Columbia acquiring Normandy for $100M in New York real estate’s latest megamerger
Companies have previously teamed up on projects at 250 Church Street and 799 Broadway
Columbia Property Trust is buying Normandy Real Estate Management in a deal worth about $100 million, Columbia announced on Wednesday.
Columbia has signed a definitive agreement to acquire Normandy’s operating platform, along with its general partner interests in a trio of active management funds, the company said. The transaction is expected to close by the end of the year.
Columbia president and CEO Nelson Mills said in a statement that the merger will allow the firm “to provide fully integrated construction, development, leasing and property management services, as well as a complementary fund management platform to augment our core portfolio operations.”
Normandy was founded in 2002 and has since amassed a portfolio of more than 30 million square feet of office space in New York, New Jersey, Boston and Washington, D.C. Its current Manhattan projects include an office building at 888 Broadway in the Flatiron District and the massive Terminal Stores project in West Chelsea, which it purchased for $880 million with L&L Holding Company last fall.
Columbia and Normandy are both real estate companies with a focus on developing office buildings. The two companies have previously worked together on the redevelopment of Tribeca’s 250 Church Street and on a 182,000-square-foot development project at 799 Broadway in Greenwich Village. The firms agreed to buy 250 Church Street from Norvin Properties in February for about $200 million and are planning a $300 million office development at 799 Broadway that will stand 12 stories tall and span 182,000 square feet.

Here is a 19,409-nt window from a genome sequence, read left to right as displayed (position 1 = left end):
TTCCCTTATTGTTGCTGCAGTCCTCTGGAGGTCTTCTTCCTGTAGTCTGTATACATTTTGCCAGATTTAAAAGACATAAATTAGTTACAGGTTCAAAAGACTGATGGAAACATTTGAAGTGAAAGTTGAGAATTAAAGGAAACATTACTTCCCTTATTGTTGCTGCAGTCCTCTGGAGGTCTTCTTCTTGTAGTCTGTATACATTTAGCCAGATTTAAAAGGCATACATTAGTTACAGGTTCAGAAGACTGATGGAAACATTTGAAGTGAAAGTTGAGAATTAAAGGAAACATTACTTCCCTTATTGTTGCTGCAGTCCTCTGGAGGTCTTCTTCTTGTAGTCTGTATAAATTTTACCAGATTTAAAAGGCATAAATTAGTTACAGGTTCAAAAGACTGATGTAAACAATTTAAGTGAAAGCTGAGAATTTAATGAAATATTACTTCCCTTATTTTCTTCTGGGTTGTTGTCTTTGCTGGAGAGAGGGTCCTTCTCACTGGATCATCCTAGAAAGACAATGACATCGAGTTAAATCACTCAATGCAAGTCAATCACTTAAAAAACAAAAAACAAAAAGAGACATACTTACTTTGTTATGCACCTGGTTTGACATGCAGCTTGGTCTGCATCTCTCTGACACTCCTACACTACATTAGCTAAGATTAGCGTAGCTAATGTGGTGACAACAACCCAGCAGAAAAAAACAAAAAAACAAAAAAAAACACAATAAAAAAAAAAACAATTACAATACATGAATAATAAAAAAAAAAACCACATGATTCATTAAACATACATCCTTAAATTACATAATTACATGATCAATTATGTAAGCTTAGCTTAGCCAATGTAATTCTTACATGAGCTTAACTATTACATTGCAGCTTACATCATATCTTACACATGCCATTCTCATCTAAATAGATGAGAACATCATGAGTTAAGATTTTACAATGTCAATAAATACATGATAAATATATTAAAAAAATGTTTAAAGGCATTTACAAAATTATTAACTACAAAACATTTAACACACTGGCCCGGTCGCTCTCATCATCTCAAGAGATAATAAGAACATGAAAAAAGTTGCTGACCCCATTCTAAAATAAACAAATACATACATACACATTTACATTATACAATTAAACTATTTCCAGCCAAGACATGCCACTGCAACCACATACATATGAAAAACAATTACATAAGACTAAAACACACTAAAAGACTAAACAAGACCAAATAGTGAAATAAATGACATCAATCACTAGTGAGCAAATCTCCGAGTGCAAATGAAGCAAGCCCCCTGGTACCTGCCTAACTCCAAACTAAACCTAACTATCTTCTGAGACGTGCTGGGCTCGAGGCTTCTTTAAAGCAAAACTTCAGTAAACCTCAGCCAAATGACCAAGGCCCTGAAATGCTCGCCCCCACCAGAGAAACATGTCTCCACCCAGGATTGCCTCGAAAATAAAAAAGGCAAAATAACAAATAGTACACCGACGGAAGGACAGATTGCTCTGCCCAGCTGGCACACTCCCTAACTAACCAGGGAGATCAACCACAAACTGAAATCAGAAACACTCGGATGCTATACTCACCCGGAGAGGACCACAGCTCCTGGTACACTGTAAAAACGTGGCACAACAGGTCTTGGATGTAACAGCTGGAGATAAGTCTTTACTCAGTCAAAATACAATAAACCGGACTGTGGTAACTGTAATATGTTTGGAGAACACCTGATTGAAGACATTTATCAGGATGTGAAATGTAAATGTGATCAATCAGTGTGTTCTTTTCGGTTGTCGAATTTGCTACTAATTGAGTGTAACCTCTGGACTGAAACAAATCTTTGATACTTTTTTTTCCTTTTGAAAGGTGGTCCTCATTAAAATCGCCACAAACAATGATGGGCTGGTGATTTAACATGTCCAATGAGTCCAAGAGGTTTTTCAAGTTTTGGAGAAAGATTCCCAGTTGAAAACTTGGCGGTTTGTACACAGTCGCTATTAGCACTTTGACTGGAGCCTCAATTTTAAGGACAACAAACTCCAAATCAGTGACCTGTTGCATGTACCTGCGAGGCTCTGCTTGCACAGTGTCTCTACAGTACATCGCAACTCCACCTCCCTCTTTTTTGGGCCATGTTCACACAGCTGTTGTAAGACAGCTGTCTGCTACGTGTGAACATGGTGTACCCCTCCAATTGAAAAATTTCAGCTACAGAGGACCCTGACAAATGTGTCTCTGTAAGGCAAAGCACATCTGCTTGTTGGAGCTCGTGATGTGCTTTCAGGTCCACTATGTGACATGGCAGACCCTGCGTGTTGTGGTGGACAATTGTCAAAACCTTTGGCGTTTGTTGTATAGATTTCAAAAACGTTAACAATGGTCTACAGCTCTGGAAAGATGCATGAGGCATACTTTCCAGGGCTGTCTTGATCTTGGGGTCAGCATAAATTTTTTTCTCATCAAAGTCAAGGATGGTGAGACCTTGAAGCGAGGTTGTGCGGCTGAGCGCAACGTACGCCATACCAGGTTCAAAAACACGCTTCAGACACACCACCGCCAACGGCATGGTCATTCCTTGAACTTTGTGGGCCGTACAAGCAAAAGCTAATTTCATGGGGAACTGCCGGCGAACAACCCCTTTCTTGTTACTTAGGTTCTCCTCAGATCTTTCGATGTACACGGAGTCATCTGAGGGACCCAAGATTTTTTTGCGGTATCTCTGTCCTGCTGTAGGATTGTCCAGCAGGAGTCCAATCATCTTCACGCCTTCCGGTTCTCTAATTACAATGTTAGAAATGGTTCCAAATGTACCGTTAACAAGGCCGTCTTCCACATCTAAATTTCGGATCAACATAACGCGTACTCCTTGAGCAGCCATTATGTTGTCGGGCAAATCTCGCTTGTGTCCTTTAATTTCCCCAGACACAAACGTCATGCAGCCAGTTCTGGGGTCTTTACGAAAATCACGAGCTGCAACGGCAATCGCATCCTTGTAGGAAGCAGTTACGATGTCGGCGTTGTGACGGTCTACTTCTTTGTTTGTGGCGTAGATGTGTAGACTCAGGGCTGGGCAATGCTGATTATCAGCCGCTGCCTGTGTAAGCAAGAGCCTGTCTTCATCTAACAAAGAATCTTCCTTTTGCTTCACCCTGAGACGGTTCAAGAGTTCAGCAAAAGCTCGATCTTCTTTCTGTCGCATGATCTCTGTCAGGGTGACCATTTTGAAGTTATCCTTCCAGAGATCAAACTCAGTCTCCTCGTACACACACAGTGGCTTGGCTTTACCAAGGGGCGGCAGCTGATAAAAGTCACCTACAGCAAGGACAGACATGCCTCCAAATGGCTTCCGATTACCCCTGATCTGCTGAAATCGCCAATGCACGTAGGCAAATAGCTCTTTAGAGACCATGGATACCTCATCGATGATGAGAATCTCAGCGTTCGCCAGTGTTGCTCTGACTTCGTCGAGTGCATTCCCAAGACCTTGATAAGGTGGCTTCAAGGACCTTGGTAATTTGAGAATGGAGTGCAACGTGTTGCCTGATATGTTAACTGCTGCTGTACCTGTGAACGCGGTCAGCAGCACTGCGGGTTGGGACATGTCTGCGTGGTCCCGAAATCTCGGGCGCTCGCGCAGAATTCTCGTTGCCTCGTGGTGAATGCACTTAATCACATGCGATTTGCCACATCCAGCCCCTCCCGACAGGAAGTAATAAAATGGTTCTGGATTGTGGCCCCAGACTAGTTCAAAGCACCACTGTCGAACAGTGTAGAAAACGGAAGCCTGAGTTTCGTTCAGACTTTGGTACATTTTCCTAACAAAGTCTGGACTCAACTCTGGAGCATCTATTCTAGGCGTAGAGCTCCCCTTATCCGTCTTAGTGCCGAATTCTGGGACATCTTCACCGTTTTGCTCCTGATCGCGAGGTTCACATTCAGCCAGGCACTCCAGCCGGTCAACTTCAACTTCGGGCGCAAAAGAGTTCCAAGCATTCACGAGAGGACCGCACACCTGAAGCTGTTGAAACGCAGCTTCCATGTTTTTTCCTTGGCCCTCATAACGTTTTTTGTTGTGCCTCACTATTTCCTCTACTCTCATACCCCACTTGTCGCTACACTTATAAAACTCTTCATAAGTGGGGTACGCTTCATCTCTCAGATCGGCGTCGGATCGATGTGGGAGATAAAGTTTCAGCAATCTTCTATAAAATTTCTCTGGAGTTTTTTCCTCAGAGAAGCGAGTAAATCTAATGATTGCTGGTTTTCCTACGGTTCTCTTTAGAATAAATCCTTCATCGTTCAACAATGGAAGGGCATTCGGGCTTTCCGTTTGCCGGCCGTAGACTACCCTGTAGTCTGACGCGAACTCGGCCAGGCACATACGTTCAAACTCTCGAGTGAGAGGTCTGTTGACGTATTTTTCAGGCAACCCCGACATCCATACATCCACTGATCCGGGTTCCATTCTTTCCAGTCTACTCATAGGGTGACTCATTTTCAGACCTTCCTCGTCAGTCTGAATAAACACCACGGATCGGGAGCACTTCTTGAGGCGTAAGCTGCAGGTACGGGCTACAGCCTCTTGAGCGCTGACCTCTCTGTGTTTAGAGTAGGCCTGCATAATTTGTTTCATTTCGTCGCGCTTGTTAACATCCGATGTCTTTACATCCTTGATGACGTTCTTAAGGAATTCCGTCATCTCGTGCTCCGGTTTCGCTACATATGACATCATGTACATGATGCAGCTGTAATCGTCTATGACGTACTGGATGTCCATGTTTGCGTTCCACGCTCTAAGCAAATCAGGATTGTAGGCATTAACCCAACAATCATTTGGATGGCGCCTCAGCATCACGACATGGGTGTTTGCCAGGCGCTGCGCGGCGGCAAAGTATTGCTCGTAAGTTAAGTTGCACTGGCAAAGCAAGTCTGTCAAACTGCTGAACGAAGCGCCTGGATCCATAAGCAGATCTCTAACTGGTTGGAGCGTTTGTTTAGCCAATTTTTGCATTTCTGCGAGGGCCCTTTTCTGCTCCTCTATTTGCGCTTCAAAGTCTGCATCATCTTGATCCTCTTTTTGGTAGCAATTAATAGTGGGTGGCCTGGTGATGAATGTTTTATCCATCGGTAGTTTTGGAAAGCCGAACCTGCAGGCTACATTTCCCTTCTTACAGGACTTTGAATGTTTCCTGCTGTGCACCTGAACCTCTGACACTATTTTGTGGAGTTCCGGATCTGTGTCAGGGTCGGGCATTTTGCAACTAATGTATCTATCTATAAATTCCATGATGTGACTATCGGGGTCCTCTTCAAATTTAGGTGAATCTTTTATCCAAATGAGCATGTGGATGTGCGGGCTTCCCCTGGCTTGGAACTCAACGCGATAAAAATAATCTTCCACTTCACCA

Normandy founding partners Finn Wentworth and David Welsh, along with Normandy COO Giorgios Vlamis, plan to form a new investment firm in the wake of the acquisition that will not compete with Columbia, according to a source familiar with the deal. The new company will retain ownership of a few Normandy assets that Columbia is not acquiring in areas including Westchester County, New Jersey and Newton, Massachusetts, but its investments will not focus exclusively on real estate.
Wentworth is also likely to join the board of directors at Columbia, and Welsh will also chair the investment committee for two of Normandy’s management funds that Columbia is acquiring. Normandy founding partner Jeff Gronning is expected to become Columbia’s CIO.
“We have tremendous respect for Columbia’s strategy and leadership team,” Wentworth said in a statement, “and, after launching two projects with them this past year, we’ve seen how well their culture and business model align with ours.”